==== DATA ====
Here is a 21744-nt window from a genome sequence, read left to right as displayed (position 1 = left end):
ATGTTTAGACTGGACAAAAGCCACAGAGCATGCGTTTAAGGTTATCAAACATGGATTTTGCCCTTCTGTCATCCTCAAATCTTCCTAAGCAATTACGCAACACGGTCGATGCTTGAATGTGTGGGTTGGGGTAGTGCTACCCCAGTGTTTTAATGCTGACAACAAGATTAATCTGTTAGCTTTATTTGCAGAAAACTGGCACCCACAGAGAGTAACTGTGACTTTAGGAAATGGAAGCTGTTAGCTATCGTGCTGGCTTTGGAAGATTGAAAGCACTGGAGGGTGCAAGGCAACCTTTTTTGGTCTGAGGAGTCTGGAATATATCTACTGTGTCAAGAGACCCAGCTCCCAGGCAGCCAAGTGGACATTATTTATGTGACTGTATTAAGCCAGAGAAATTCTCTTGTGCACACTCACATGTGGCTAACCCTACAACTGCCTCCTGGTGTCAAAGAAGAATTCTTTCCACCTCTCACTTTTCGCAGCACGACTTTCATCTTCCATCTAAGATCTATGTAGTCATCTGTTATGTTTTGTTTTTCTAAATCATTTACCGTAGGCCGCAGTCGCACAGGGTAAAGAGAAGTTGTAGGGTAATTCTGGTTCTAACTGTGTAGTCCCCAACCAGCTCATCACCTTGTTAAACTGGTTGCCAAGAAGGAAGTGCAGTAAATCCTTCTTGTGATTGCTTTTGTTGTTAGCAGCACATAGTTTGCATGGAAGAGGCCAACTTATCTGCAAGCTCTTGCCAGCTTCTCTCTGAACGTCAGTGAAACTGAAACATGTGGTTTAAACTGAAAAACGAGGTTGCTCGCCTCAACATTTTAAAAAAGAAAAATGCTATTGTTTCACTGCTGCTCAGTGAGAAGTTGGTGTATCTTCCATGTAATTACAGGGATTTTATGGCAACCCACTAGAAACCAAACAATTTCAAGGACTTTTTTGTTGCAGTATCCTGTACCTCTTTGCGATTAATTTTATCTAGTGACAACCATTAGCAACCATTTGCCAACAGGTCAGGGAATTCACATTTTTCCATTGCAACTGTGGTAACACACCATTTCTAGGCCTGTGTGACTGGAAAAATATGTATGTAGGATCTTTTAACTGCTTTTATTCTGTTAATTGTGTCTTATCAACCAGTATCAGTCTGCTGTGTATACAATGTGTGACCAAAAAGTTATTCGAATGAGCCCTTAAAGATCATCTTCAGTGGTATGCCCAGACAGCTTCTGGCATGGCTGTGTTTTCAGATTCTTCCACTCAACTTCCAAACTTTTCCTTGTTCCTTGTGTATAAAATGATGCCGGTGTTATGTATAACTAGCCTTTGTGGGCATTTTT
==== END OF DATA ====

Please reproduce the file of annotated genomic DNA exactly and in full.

Here is a 21744-nt window from a genome sequence, read left to right as displayed (position 1 = left end):
ATGTTTAGACTGGACAAAAGCCACAGAGCATGCGTTTAAGGTTATCAAACATGGATTTTGCCCTTCTGTCATCCTCAAATCTTCCTAAGCAATTACGCAACACGGTCGATGCTTGAATGTGTGGGTTGGGGTAGTGCTACCCCAGTGTTTTAATGCTGACAACAAGATTAATCTGTTAGCTTTATTTGCAGAAAACTGGCACCCACAGAGAGTAACTGTGACTTTAGGAAATGGAAGCTGTTAGCTATCGTGCTGGCTTTGGAAGATTGAAAGCACTGGAGGGTGCAAGGCAACCTTTTTTGGTCTGAGGAGTCTGGAATATATCTACTGTGTCAAGAGACCCAGCTCCCAGGCAGCCAAGTGGACATTATTTATGTGACTGTATTAAGCCAGAGAAATTCTCTTGTGCACACTCACATGTGGCTAACCCTACAACTGCCTCCTGGTGTCAAAGAAGAATTCTTTCCACCTCTCACTTTTCGCAGCACGACTTTCATCTTCCATCTAAGATCTATGTAGTCATCTGTTATGTTTTGTTTTTCTAAATCATTTACCGTAGGCCGCAGTCGCACAGGGTAAAGAGAAGTTGTAGGGTAATTCTGGTTCTAACTGTGTAGTCCCCAACCAGCTCATCACCTTGTTAAACTGGTTGCCAAGAAGGAAGTGCAGTAAATCCTTCTTGTGATTGCTTTTGTTGTTAGCAGCACATAGTTTGCATGGAAGAGGCCAACTTATCTGCAAGCTCTTGCCAGCTTCTCTCTGAACGTCAGTGAAACTGAAACATGTGGTTTAAACTGAAAAACGAGGTTGCTCGCCTCAACATTTTAAAAAAGAAAAATGCTATTGTTTCACTGCTGCTCAGTGAGAAGTTGGTGTATCTTCCATGTAATTACAGGGATTTTATGGCAACCCACTAGAAACCAAACAATTTCAAGGACTTTTTTGTTGCAGTATCCTGTACCTCTTTGCGATTAATTTTATCTAGTGACAACCATTAGCAACCATTTGCCAACAGGTCAGGGAATTCACATTTTTCCATTGCAACTGTGGTAACACACCATTTCTAGGCCTGTGTGACTGGAAAAATATGTATGTAGGATCTTTTAACTGCTTTTATTCTGTTAATTGTGTCTTATCAACCAGTATCAGTCTGCTGTGTATACAATGTGTGACCAAAAAGTTATTCGAATGAGCCCTTAAAGATCATCTTCAGTGGTATGCCCAGACAGCTTCTGGCATGGCTGTGTTTTCAGATTCTTCCACTCAACTTCCAAACTTTTCCTTGTTCCTTGTGTATAAAATGATGCCGGTGTTATGTATAACTAGCCTTTGTGGGCATTTTT